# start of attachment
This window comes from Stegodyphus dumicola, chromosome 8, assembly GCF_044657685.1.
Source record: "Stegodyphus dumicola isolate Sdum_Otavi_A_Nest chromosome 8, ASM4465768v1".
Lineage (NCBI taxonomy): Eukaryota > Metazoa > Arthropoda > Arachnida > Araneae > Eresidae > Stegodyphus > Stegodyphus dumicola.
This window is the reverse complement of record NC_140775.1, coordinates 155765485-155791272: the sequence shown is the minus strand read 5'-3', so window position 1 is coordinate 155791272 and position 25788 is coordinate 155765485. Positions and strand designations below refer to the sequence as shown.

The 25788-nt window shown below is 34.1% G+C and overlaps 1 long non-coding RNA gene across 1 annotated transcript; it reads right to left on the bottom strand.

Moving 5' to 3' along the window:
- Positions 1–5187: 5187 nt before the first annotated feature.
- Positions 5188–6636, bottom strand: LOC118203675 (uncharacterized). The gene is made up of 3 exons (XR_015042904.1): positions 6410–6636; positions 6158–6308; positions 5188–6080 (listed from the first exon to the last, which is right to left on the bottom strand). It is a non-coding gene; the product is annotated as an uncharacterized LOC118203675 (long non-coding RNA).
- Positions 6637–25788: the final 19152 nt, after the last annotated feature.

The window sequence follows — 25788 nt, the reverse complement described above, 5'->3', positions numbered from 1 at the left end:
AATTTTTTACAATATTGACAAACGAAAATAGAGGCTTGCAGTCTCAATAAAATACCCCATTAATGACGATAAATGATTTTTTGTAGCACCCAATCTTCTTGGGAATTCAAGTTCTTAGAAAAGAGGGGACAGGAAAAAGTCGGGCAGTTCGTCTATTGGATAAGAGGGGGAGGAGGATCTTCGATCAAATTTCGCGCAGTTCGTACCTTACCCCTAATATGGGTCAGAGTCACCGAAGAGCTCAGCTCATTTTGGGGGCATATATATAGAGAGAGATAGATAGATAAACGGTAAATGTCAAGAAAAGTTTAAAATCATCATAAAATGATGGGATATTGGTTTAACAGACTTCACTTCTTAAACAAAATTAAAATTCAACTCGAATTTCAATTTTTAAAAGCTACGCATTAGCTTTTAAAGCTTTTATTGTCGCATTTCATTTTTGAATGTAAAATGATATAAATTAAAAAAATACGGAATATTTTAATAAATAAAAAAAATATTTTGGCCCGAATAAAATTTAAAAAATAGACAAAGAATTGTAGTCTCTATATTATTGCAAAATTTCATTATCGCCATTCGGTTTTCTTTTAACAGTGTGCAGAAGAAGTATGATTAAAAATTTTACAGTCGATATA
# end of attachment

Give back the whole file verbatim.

This window comes from Stegodyphus dumicola, chromosome 8, assembly GCF_044657685.1.
Source record: "Stegodyphus dumicola isolate Sdum_Otavi_A_Nest chromosome 8, ASM4465768v1".
Lineage (NCBI taxonomy): Eukaryota > Metazoa > Arthropoda > Arachnida > Araneae > Eresidae > Stegodyphus > Stegodyphus dumicola.
This window is the reverse complement of record NC_140775.1, coordinates 155765485-155791272: the sequence shown is the minus strand read 5'-3', so window position 1 is coordinate 155791272 and position 25788 is coordinate 155765485. Positions and strand designations below refer to the sequence as shown.

The 25788-nt window shown below is 34.1% G+C and overlaps 1 long non-coding RNA gene across 1 annotated transcript; it reads right to left on the bottom strand.

Moving 5' to 3' along the window:
- Positions 1–5187: 5187 nt before the first annotated feature.
- Positions 5188–6636, bottom strand: LOC118203675 (uncharacterized). The gene is made up of 3 exons (XR_015042904.1): positions 6410–6636; positions 6158–6308; positions 5188–6080 (listed from the first exon to the last, which is right to left on the bottom strand). It is a non-coding gene; the product is annotated as an uncharacterized LOC118203675 (long non-coding RNA).
- Positions 6637–25788: the final 19152 nt, after the last annotated feature.

The window sequence follows — 25788 nt, the reverse complement described above, 5'->3', positions numbered from 1 at the left end:
AATTTTTTACAATATTGACAAACGAAAATAGAGGCTTGCAGTCTCAATAAAATACCCCATTAATGACGATAAATGATTTTTTGTAGCACCCAATCTTCTTGGGAATTCAAGTTCTTAGAAAAGAGGGGACAGGAAAAAGTCGGGCAGTTCGTCTATTGGATAAGAGGGGGAGGAGGATCTTCGATCAAATTTCGCGCAGTTCGTACCTTACCCCTAATATGGGTCAGAGTCACCGAAGAGCTCAGCTCATTTTGGGGGCATATATATAGAGAGAGATAGATAGATAAACGGTAAATGTCAAGAAAAGTTTAAAATCATCATAAAATGATGGGATATTGGTTTAACAGACTTCACTTCTTAAACAAAATTAAAATTCAACTCGAATTTCAATTTTTAAAAGCTACGCATTAGCTTTTAAAGCTTTTATTGTCGCATTTCATTTTTGAATGTAAAATGATATAAATTAAAAAAATACGGAATATTTTAATAAATAAAAAAAATATTTTGGCCCGAATAAAATTTAAAAAATAGACAAAGAATTGTAGTCTCTATATTATTGCAAAATTTCATTATCGCCATTCGGTTTTCTTTTAACAGTGTGCAGAAGAAGTATGATTAAAAATTTTACAGTCGATATA